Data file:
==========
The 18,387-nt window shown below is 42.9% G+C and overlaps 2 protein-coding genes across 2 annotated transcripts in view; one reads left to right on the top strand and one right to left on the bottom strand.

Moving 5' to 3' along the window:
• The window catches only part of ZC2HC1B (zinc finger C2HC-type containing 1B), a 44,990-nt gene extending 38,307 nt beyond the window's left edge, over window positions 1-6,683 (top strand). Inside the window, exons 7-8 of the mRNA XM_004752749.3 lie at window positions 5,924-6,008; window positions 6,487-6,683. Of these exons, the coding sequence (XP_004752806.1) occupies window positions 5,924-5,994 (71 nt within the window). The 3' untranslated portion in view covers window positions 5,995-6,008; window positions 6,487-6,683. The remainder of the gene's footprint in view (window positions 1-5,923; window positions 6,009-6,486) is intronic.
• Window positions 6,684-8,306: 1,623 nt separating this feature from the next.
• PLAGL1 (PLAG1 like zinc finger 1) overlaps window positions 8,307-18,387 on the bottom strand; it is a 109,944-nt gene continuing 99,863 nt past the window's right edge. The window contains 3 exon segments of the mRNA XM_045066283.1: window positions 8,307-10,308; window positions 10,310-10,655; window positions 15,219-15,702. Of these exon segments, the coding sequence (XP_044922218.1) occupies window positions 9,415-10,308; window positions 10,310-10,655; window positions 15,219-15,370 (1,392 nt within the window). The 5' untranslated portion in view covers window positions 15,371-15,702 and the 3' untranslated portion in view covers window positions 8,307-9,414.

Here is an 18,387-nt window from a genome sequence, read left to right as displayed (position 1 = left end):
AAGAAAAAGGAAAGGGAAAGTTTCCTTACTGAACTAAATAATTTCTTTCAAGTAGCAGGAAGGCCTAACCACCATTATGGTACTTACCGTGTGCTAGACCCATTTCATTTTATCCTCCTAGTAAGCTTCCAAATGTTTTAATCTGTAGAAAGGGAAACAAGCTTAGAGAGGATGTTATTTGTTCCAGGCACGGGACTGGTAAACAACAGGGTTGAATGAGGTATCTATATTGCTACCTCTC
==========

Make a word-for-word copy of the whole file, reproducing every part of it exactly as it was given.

The 18,387-nt window shown below is 42.9% G+C and overlaps 2 protein-coding genes across 2 annotated transcripts in view; one reads left to right on the top strand and one right to left on the bottom strand.

Moving 5' to 3' along the window:
• The window catches only part of ZC2HC1B (zinc finger C2HC-type containing 1B), a 44,990-nt gene extending 38,307 nt beyond the window's left edge, over window positions 1-6,683 (top strand). Inside the window, exons 7-8 of the mRNA XM_004752749.3 lie at window positions 5,924-6,008; window positions 6,487-6,683. Of these exons, the coding sequence (XP_004752806.1) occupies window positions 5,924-5,994 (71 nt within the window). The 3' untranslated portion in view covers window positions 5,995-6,008; window positions 6,487-6,683. The remainder of the gene's footprint in view (window positions 1-5,923; window positions 6,009-6,486) is intronic.
• Window positions 6,684-8,306: 1,623 nt separating this feature from the next.
• PLAGL1 (PLAG1 like zinc finger 1) overlaps window positions 8,307-18,387 on the bottom strand; it is a 109,944-nt gene continuing 99,863 nt past the window's right edge. The window contains 3 exon segments of the mRNA XM_045066283.1: window positions 8,307-10,308; window positions 10,310-10,655; window positions 15,219-15,702. Of these exon segments, the coding sequence (XP_044922218.1) occupies window positions 9,415-10,308; window positions 10,310-10,655; window positions 15,219-15,370 (1,392 nt within the window). The 5' untranslated portion in view covers window positions 15,371-15,702 and the 3' untranslated portion in view covers window positions 8,307-9,414.

Here is an 18,387-nt window from a genome sequence, read left to right as displayed (position 1 = left end):
AAGAAAAAGGAAAGGGAAAGTTTCCTTACTGAACTAAATAATTTCTTTCAAGTAGCAGGAAGGCCTAACCACCATTATGGTACTTACCGTGTGCTAGACCCATTTCATTTTATCCTCCTAGTAAGCTTCCAAATGTTTTAATCTGTAGAAAGGGAAACAAGCTTAGAGAGGATGTTATTTGTTCCAGGCACGGGACTGGTAAACAACAGGGTTGAATGAGGTATCTATATTGCTACCTCTC